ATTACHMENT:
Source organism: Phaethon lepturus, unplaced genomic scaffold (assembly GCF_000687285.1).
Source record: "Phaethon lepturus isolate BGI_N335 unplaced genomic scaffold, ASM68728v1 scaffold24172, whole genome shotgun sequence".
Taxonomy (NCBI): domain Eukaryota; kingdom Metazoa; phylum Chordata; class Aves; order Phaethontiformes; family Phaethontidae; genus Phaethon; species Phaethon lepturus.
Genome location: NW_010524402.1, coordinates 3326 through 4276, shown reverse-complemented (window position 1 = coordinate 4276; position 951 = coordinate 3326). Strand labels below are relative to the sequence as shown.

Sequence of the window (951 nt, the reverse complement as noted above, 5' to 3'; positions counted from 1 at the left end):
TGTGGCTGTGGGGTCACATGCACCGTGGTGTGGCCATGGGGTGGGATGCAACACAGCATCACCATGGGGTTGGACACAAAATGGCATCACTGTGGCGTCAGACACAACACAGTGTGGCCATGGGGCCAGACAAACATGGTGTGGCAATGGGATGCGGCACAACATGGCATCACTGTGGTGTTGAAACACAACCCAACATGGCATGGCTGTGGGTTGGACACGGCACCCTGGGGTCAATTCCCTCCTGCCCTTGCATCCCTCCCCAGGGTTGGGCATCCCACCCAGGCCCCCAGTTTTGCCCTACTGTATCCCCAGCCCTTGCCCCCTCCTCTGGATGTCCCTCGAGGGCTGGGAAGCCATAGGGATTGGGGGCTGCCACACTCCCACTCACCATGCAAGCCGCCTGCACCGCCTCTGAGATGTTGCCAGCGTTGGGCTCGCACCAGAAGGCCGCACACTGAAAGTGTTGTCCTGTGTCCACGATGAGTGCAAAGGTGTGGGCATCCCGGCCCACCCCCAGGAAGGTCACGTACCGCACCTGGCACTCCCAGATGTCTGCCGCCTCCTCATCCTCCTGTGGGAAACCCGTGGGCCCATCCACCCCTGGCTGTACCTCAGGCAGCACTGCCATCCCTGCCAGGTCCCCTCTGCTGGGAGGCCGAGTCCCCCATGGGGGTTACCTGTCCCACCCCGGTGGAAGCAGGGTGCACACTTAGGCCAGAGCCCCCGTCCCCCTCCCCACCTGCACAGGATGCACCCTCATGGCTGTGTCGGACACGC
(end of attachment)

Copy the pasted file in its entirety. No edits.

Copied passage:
Source organism: Phaethon lepturus, unplaced genomic scaffold (assembly GCF_000687285.1).
Source record: "Phaethon lepturus isolate BGI_N335 unplaced genomic scaffold, ASM68728v1 scaffold24172, whole genome shotgun sequence".
Taxonomy (NCBI): domain Eukaryota; kingdom Metazoa; phylum Chordata; class Aves; order Phaethontiformes; family Phaethontidae; genus Phaethon; species Phaethon lepturus.
Genome location: NW_010524402.1, coordinates 3326 through 4276, shown reverse-complemented (window position 1 = coordinate 4276; position 951 = coordinate 3326). Strand labels below are relative to the sequence as shown.

Sequence of the window (951 nt, the reverse complement as noted above, 5' to 3'; positions counted from 1 at the left end):
TGTGGCTGTGGGGTCACATGCACCGTGGTGTGGCCATGGGGTGGGATGCAACACAGCATCACCATGGGGTTGGACACAAAATGGCATCACTGTGGCGTCAGACACAACACAGTGTGGCCATGGGGCCAGACAAACATGGTGTGGCAATGGGATGCGGCACAACATGGCATCACTGTGGTGTTGAAACACAACCCAACATGGCATGGCTGTGGGTTGGACACGGCACCCTGGGGTCAATTCCCTCCTGCCCTTGCATCCCTCCCCAGGGTTGGGCATCCCACCCAGGCCCCCAGTTTTGCCCTACTGTATCCCCAGCCCTTGCCCCCTCCTCTGGATGTCCCTCGAGGGCTGGGAAGCCATAGGGATTGGGGGCTGCCACACTCCCACTCACCATGCAAGCCGCCTGCACCGCCTCTGAGATGTTGCCAGCGTTGGGCTCGCACCAGAAGGCCGCACACTGAAAGTGTTGTCCTGTGTCCACGATGAGTGCAAAGGTGTGGGCATCCCGGCCCACCCCCAGGAAGGTCACGTACCGCACCTGGCACTCCCAGATGTCTGCCGCCTCCTCATCCTCCTGTGGGAAACCCGTGGGCCCATCCACCCCTGGCTGTACCTCAGGCAGCACTGCCATCCCTGCCAGGTCCCCTCTGCTGGGAGGCCGAGTCCCCCATGGGGGTTACCTGTCCCACCCCGGTGGAAGCAGGGTGCACACTTAGGCCAGAGCCCCCGTCCCCCTCCCCACCTGCACAGGATGCACCCTCATGGCTGTGTCGGACACGC